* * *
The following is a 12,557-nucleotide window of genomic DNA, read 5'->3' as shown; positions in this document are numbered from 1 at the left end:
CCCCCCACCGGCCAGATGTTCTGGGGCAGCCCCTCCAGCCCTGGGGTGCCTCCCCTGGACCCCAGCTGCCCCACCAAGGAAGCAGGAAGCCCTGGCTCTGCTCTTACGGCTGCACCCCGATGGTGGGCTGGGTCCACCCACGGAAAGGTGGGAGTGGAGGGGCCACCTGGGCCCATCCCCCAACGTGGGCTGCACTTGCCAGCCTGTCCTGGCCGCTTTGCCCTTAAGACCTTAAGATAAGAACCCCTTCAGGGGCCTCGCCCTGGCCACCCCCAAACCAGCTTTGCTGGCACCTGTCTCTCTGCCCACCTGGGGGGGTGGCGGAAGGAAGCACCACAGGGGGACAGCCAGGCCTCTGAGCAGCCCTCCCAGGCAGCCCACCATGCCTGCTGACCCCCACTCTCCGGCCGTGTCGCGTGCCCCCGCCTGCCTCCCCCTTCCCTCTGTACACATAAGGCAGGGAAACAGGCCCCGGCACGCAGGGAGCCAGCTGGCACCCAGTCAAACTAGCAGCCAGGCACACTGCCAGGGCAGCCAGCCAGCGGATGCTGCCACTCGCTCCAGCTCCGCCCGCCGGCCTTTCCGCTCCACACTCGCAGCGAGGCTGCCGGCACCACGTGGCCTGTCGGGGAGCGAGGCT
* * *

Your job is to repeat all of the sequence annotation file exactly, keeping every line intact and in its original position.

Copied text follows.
The following is a 12,557-nucleotide window of genomic DNA, read 5'->3' as shown; positions in this document are numbered from 1 at the left end:
CCCCCCACCGGCCAGATGTTCTGGGGCAGCCCCTCCAGCCCTGGGGTGCCTCCCCTGGACCCCAGCTGCCCCACCAAGGAAGCAGGAAGCCCTGGCTCTGCTCTTACGGCTGCACCCCGATGGTGGGCTGGGTCCACCCACGGAAAGGTGGGAGTGGAGGGGCCACCTGGGCCCATCCCCCAACGTGGGCTGCACTTGCCAGCCTGTCCTGGCCGCTTTGCCCTTAAGACCTTAAGATAAGAACCCCTTCAGGGGCCTCGCCCTGGCCACCCCCAAACCAGCTTTGCTGGCACCTGTCTCTCTGCCCACCTGGGGGGGTGGCGGAAGGAAGCACCACAGGGGGACAGCCAGGCCTCTGAGCAGCCCTCCCAGGCAGCCCACCATGCCTGCTGACCCCCACTCTCCGGCCGTGTCGCGTGCCCCCGCCTGCCTCCCCCTTCCCTCTGTACACATAAGGCAGGGAAACAGGCCCCGGCACGCAGGGAGCCAGCTGGCACCCAGTCAAACTAGCAGCCAGGCACACTGCCAGGGCAGCCAGCCAGCGGATGCTGCCACTCGCTCCAGCTCCGCCCGCCGGCCTTTCCGCTCCACACTCGCAGCGAGGCTGCCGGCACCACGTGGCCTGTCGGGGAGCGAGGCT